Project Canterbury
Library of Anglo-Catholic Theology

The Works of the Right Reverend Father in God,
Thomas Wilson, D.D.
Lord Bishop of Sodor and Man.

volume seven
Oxford: John Henry Parker, 1863.


MOST parents are concerned for their children's present welfare, and too often renounce a good conscience rather than not provide for them, while few are careful to give them such instructions and examples, as by the grace of God may secure them an eternal inheritance.

They should therefore be often put in mind of their duty in this particular, that they may not have the torment of seeing their children for ever ruined by their negligence.

It is a strange stupidity, and they should be told of it, for parents to be much concerned to have their children dedicated to God in baptism, and yet utterly unconcerned how they behave themselves afterwards.

The least that a parent can do is, to instruct, or get their children instructed, in the principles of the Christian religion;--to pray for them daily, and to see that they pray daily for themselves: to possess their minds with a love of goodness, and with an abhorrence of everything that is wicked;--and to take care that their natural corruption be not increased by evil examples.

It is a sad thing to see children under the very eye of their parents and too often by their examples, getting habits of vanity, of idleness, of pride, of intemperance, of lying and pilfering, of talebearing, and often of uncleanness, and of many other sins, which might be prevented by a Christian education.

Parents therefore should be made sensible of their great guilt, in suffering their children to take evil ways. They should be often told that, human nature being extremely corrupt, we need not be taught and be at pains to go to hell; we shall go thither of course, if we do not make resistance and are not restrained by the grace of God and our own care and endeavour.

They should know (however loath they are to hear it) that they are their children's worst enemies, when they will see no faults in them,--connive at what to be corrected,-- and are even pleased with what ought to be reproved.

He that spareth his rod, saith Solomon, hateth his son (that is, acts as if he really did so); but he that loveth his son chasteneth him betimes, that is, before he grows headstrong, and before he is corrupted by evil habits. For a child left to himself bringeth his mother to shame.

In short, a parent, who has any conscience of his duty, will not suffer the least sin to go unreproved or without due correction; but then he will take the Apostle's advice, not to provoke their children to wrath, by a causeless or too great severity, lest they be discouraged, and thereby their children's "love, both for religion and for themselves, be lessened.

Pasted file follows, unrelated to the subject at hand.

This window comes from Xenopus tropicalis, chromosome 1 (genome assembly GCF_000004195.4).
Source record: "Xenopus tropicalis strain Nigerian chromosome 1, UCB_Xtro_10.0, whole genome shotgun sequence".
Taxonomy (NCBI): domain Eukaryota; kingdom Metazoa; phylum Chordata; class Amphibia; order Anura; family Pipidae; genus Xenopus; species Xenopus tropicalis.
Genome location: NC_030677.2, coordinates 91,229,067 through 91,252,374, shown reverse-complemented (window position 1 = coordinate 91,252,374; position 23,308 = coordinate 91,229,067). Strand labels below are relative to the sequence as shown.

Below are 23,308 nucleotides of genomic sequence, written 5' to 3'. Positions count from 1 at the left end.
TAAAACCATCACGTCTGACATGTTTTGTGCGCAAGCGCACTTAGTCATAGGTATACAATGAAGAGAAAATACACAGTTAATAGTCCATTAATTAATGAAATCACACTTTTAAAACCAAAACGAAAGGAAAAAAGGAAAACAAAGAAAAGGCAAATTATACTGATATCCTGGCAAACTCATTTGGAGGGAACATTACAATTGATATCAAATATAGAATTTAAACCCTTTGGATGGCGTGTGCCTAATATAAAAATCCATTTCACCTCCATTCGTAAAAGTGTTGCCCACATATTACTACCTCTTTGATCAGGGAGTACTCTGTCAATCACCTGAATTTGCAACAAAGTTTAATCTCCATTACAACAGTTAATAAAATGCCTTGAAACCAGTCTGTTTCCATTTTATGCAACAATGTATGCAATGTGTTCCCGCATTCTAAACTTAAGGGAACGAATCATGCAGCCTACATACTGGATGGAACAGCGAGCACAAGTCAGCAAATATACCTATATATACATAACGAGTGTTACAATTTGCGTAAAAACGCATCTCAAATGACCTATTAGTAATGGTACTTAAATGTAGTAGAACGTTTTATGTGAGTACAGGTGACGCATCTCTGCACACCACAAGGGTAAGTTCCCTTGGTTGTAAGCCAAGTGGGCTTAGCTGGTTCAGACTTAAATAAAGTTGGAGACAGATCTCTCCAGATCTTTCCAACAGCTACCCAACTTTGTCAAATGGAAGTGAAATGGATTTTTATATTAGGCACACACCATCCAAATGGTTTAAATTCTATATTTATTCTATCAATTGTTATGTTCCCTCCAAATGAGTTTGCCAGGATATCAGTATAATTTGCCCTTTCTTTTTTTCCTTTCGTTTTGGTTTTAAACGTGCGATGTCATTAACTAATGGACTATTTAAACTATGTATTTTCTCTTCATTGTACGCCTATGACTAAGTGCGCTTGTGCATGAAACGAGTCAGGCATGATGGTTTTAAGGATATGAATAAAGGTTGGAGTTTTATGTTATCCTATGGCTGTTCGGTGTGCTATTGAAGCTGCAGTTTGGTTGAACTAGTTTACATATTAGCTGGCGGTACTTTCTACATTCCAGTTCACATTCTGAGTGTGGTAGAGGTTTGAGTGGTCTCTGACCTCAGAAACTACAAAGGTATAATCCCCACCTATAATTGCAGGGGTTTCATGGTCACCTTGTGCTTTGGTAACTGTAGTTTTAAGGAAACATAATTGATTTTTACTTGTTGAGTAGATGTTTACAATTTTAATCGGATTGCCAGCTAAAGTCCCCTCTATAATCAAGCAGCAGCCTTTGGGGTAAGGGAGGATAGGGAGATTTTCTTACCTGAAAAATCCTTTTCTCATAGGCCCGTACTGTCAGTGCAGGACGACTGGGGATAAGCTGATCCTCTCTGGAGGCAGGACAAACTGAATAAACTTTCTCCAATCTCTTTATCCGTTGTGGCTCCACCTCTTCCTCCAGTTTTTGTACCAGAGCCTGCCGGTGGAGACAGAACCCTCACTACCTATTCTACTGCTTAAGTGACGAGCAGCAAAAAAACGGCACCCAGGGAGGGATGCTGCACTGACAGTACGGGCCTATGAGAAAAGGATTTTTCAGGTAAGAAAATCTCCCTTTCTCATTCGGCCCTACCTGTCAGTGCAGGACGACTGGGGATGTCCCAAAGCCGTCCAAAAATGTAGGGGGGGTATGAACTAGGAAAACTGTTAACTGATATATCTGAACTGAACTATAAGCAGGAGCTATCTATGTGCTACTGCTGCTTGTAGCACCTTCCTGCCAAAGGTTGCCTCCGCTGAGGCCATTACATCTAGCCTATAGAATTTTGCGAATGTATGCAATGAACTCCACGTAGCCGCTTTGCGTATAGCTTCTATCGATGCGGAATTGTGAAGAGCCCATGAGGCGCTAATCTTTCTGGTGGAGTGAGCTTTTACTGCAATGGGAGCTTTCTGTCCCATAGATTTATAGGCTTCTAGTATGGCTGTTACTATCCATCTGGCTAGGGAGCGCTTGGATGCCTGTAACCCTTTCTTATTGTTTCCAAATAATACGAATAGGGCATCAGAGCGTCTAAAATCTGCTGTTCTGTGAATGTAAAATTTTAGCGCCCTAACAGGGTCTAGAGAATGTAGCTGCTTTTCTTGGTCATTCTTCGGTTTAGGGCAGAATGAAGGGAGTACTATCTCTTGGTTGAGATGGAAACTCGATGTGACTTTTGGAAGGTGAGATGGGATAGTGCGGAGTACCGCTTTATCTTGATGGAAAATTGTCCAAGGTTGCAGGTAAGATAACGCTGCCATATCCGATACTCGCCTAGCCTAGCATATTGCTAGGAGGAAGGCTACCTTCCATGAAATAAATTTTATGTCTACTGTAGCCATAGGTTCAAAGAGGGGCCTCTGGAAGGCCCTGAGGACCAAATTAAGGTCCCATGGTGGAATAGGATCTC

When children are grown up to years of discretion, parents should be admonished to fit them for confirmation;--a privilege which both parents and children would very highly value, if they were made to understand the worth of it, which of all things a pastor should take care to explain to them.

In the next place, it would be great charity for a clergyman to interpose his good offices (at least to offer his advice) when parents are about to dispose of their children in marriage upon mere worldly considerations, and very often for little conveniences of their own, without any regard to their children's future ease and welfare.

It is seldom that either parents or children pray for God's direction and blessing upon an undertaking which is to last as long as life; but run on headlong, as humour, or passion, or worldly interest lead them, which is the true occasion of so many indiscreet choices and unfortunate marriages, which a pastor should prevent, as much as may be, by admonishing Christians of their duty in this particular, both publicly and in private conversation.

And when parents are providing for their children, let this consideration be always present with them, both for their own and their children's sake: Better is a little with righteousness, (that is, honestly gotten), than great revenues without right.

When a curse goes along with a portion, it is often the ruin of the whole family. These were the remarkable words of the pious Judge Hale to his children: "I leave you but little, but it will wear like iron."

Lastly, A pastor's advice would be very seasonable and should be often repeated to such parents as are squandering away the inheritance which was left them by their forefathers, and left them in trust only for those that should come after them; depriving their children of their right, exposing them to hardships, to temptations, and to curse their memory. Considerations which should make their hearts to ache, and force them to put an end to that idleness and intemperance which are the occasion of so much sin and mischief.

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